Then I’ll be happy

I hate this job. But when I get promoted, then I’ll be happy.

My current living situation sucks. But when I move into a bigger house, then I’ll be happy.

I don’t make enough money. When I’m rich, then I’ll be happy.

We tell ourselves some version of this story pretty frequently. Our happiness is missing because of some lack, some external thing that we are missing and once we have captured it, we will be relieved of the distress we are feeling. Sometimes that’s true. Usually it is not.

I’ve written before about the hedonic treadmill— about how we fairly quickly acclimate to whatever new upgrade we’ve reached. No matter what we have, achieve, or attain, we are left wanting more. Whenever we get the promotion, the check, or the next thing, we quickly find ourselves adjusting to the new normal, again becoming dissatisfied, and then chasing after the next one. So, how to content ourselves with where we are, rather than falling into the when/then trap?

In this post, I’m going to consider four antidotes to this chase.

Embrace the Friction

The stoic philosophers (I’m a fan) talk about how the struggle is the way. The point is not achieving the thing (whatever it is), but instead urge us to focus on, and take pride in, the journey. It is through the struggle that we derive joy and meaning, not in the achieving. It is the path itself that is the point, not the object at the end of the path. This is an alternative to fixating on the outcome, and a helpful corrective. Rather than keeping our eye on the prize, we need to recognize that the friction on the way is the point.


Gratitude shifts our perspective, encouraging us to appreciate and be thankful for what we already have, rather than constantly striving for more. Instead of focusing on what we lack or what we want to achieve in the future, gratitude helps us to recognize and savor the good things in our lives right now.

When we practice gratitude, we train our minds to notice and appreciate the positive aspects of our lives, no matter how small or seemingly insignificant. This shift in perspective can lead to a greater sense of contentment and satisfaction with our lives as they are, rather than constantly chasing after elusive goals or material possessions in the hopes of finding happiness.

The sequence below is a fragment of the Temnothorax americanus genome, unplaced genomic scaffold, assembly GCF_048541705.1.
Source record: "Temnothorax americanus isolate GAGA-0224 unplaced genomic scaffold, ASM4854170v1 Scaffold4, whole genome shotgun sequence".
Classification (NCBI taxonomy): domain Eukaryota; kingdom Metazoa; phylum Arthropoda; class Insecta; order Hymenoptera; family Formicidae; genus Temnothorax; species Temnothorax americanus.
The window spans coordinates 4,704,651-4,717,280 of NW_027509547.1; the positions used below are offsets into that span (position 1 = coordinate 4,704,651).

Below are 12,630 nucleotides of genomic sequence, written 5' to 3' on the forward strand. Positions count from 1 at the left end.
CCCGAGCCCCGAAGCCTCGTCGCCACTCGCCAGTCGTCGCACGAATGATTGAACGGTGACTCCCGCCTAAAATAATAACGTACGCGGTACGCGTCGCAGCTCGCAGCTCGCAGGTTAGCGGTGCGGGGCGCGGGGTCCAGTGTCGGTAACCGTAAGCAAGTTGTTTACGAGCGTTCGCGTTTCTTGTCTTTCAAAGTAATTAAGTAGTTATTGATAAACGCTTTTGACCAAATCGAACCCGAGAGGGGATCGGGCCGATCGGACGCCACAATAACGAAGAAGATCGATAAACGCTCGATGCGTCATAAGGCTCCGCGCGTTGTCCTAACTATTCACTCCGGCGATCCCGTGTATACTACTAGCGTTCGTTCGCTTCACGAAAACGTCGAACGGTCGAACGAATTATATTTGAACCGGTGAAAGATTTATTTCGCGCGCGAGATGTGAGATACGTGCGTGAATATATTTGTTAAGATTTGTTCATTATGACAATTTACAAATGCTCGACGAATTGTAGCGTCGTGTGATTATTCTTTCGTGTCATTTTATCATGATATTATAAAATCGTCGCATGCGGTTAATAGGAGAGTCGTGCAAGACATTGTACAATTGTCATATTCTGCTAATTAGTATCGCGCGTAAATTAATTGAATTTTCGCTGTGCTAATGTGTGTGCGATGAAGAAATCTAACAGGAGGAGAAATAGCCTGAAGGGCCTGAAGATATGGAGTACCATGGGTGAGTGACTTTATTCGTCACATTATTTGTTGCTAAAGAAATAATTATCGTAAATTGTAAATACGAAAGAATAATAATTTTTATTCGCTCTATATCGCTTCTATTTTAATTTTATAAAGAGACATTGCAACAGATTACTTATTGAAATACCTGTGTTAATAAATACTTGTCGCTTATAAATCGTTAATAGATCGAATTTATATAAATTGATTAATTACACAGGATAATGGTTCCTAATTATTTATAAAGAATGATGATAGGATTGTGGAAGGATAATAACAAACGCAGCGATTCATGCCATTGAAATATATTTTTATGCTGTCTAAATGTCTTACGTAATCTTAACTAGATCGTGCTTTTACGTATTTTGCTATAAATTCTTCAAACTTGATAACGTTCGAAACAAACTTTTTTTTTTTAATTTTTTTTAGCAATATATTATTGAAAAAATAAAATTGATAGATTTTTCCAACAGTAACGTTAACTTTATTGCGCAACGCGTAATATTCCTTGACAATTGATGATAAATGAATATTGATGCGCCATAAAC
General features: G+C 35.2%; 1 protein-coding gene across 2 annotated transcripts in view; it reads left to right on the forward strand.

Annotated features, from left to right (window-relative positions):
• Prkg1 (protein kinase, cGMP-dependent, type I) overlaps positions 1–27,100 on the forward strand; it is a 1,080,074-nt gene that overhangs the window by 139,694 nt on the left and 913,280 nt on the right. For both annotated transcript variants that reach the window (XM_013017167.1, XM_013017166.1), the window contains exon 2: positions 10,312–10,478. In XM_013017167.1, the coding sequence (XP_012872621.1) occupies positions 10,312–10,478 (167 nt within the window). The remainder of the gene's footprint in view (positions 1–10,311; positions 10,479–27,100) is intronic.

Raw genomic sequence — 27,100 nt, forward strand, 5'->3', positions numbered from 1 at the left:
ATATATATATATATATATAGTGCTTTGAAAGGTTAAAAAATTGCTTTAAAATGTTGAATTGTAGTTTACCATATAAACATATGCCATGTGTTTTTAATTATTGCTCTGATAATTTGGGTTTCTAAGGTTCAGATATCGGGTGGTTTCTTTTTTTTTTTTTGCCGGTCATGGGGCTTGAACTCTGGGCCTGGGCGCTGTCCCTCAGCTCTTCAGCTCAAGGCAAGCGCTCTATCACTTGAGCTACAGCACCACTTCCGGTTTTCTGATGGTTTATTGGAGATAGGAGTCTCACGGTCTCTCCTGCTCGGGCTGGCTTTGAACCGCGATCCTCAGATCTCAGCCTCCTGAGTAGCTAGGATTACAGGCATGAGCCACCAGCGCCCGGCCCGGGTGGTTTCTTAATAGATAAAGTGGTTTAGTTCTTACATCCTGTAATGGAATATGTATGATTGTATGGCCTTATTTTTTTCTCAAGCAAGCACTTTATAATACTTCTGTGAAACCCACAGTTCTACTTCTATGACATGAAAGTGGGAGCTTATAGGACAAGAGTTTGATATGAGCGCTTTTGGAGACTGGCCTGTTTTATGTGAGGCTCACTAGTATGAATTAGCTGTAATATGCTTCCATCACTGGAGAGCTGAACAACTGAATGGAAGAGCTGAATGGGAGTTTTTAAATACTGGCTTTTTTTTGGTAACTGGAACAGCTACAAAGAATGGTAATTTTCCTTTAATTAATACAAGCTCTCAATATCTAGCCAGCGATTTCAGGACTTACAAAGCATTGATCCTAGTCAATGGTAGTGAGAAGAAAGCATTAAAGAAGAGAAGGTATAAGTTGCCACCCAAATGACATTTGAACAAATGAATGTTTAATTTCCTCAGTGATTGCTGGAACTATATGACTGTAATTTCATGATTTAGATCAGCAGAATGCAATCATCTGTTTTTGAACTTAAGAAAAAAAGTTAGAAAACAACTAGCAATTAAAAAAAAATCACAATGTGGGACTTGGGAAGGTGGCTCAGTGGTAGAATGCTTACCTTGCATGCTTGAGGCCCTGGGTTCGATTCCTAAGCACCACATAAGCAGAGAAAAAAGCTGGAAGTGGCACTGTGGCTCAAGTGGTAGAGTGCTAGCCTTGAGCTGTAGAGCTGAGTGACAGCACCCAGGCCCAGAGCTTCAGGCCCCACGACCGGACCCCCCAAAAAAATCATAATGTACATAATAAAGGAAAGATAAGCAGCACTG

Moreover, gratitude helps to cultivate a sense of abundance rather than scarcity. When we approach life with a mindset of gratitude, we are more likely to see the abundance of blessings and opportunities that surround us, rather than focusing on what we lack. This can lead to greater feelings of fulfillment and joy, even in the absence of external achievements or possessions.

Redefine the win

Some of us are just really goal oriented. The idea of not being after something, not chasing something, is almost too foreign to contemplate. Rather than fighting this tendency, perhaps we can harness it.

Much of the time, we play stupid games. Then we’re surprised when we win stupid prizes. The things we spend our time, effort, money and energy pursuing are often not the things that will ultimately make us healthy or happy. We set goals for ourselves that, if and when we achieve them, do not substantially improve our wellbeing.

The good news is, if we spend time to thoughtfully define what the game is that we are playing, or what the prize is that we are chasing, we stand a much better chance of actually being happy. Suppose we define our goal as building a strong community, rather than making a lot of money? What if we define our goal explicitly as happiness, and then work backwards from there? What makes us happy? How might we do things differently if we were chasing human connection and intimacy, rather than power or wealth or status objects?

Swim in the right pond

While most of us are aware (on some level) that happiness cannot come from an external object, our happiness (and health) is nonetheless heavily dependent on the world around us. While it may be true that happiness can only come from within ourselves, this thought process risks minimizing the impact the environment surrounding us has on our happiness. Humans are social animals, and we are not happy when we are lonely; its hard be to happy and hungry, or happy and unhealthy. Our happiness is diminished when those around us suffer. We have control over how we make sense of this, and how we choose to respond, the fact is some conditions are substantially more conducive to happiness than others.

We can intentionally find and create environments for ourselves that promote happiness and health. Imagine being surrounded by social norms that celebrate art, generosity, or community. The milieu in which we spend our time matters. The social signals that we all receive have a powerful influence on what we strive for, and what we find important. Unfortunately, many of the signals we receive push us toward goals that do not promote happiness. What if this were different?


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